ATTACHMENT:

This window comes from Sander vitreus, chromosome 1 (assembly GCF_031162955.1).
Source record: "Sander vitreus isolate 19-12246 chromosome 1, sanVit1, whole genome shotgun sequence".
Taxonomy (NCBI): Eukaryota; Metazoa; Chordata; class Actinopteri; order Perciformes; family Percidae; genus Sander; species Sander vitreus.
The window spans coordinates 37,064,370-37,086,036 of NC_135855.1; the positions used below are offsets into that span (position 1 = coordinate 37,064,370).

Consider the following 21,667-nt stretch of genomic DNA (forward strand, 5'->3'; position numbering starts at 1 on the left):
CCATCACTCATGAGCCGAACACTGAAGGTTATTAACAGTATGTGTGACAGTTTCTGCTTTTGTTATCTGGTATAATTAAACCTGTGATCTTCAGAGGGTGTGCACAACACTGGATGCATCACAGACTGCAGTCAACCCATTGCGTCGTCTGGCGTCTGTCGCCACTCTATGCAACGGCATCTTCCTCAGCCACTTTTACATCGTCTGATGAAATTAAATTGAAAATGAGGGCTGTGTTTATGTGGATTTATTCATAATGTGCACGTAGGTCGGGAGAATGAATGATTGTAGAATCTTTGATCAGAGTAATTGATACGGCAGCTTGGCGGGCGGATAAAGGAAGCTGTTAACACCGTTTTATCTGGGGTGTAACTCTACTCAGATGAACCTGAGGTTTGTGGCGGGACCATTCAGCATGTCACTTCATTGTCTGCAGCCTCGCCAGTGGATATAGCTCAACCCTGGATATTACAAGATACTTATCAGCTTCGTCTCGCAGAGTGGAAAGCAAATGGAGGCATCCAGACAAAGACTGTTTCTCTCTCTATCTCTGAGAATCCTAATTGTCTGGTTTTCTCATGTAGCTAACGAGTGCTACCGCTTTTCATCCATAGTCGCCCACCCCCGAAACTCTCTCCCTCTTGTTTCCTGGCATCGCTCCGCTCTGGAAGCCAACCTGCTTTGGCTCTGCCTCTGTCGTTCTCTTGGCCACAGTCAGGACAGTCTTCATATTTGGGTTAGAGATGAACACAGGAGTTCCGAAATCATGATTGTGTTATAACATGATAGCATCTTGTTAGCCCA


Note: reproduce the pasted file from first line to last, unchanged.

This window comes from Sander vitreus, chromosome 1 (assembly GCF_031162955.1).
Source record: "Sander vitreus isolate 19-12246 chromosome 1, sanVit1, whole genome shotgun sequence".
Taxonomy (NCBI): Eukaryota; Metazoa; Chordata; class Actinopteri; order Perciformes; family Percidae; genus Sander; species Sander vitreus.
The window spans coordinates 37,064,370-37,086,036 of NC_135855.1; the positions used below are offsets into that span (position 1 = coordinate 37,064,370).

Consider the following 21,667-nt stretch of genomic DNA (forward strand, 5'->3'; position numbering starts at 1 on the left):
CCATCACTCATGAGCCGAACACTGAAGGTTATTAACAGTATGTGTGACAGTTTCTGCTTTTGTTATCTGGTATAATTAAACCTGTGATCTTCAGAGGGTGTGCACAACACTGGATGCATCACAGACTGCAGTCAACCCATTGCGTCGTCTGGCGTCTGTCGCCACTCTATGCAACGGCATCTTCCTCAGCCACTTTTACATCGTCTGATGAAATTAAATTGAAAATGAGGGCTGTGTTTATGTGGATTTATTCATAATGTGCACGTAGGTCGGGAGAATGAATGATTGTAGAATCTTTGATCAGAGTAATTGATACGGCAGCTTGGCGGGCGGATAAAGGAAGCTGTTAACACCGTTTTATCTGGGGTGTAACTCTACTCAGATGAACCTGAGGTTTGTGGCGGGACCATTCAGCATGTCACTTCATTGTCTGCAGCCTCGCCAGTGGATATAGCTCAACCCTGGATATTACAAGATACTTATCAGCTTCGTCTCGCAGAGTGGAAAGCAAATGGAGGCATCCAGACAAAGACTGTTTCTCTCTCTATCTCTGAGAATCCTAATTGTCTGGTTTTCTCATGTAGCTAACGAGTGCTACCGCTTTTCATCCATAGTCGCCCACCCCCGAAACTCTCTCCCTCTTGTTTCCTGGCATCGCTCCGCTCTGGAAGCCAACCTGCTTTGGCTCTGCCTCTGTCGTTCTCTTGGCCACAGTCAGGACAGTCTTCATATTTGGGTTAGAGATGAACACAGGAGTTCCGAAATCATGATTGTGTTATAACATGATAGCATCTTGTTAGCCCA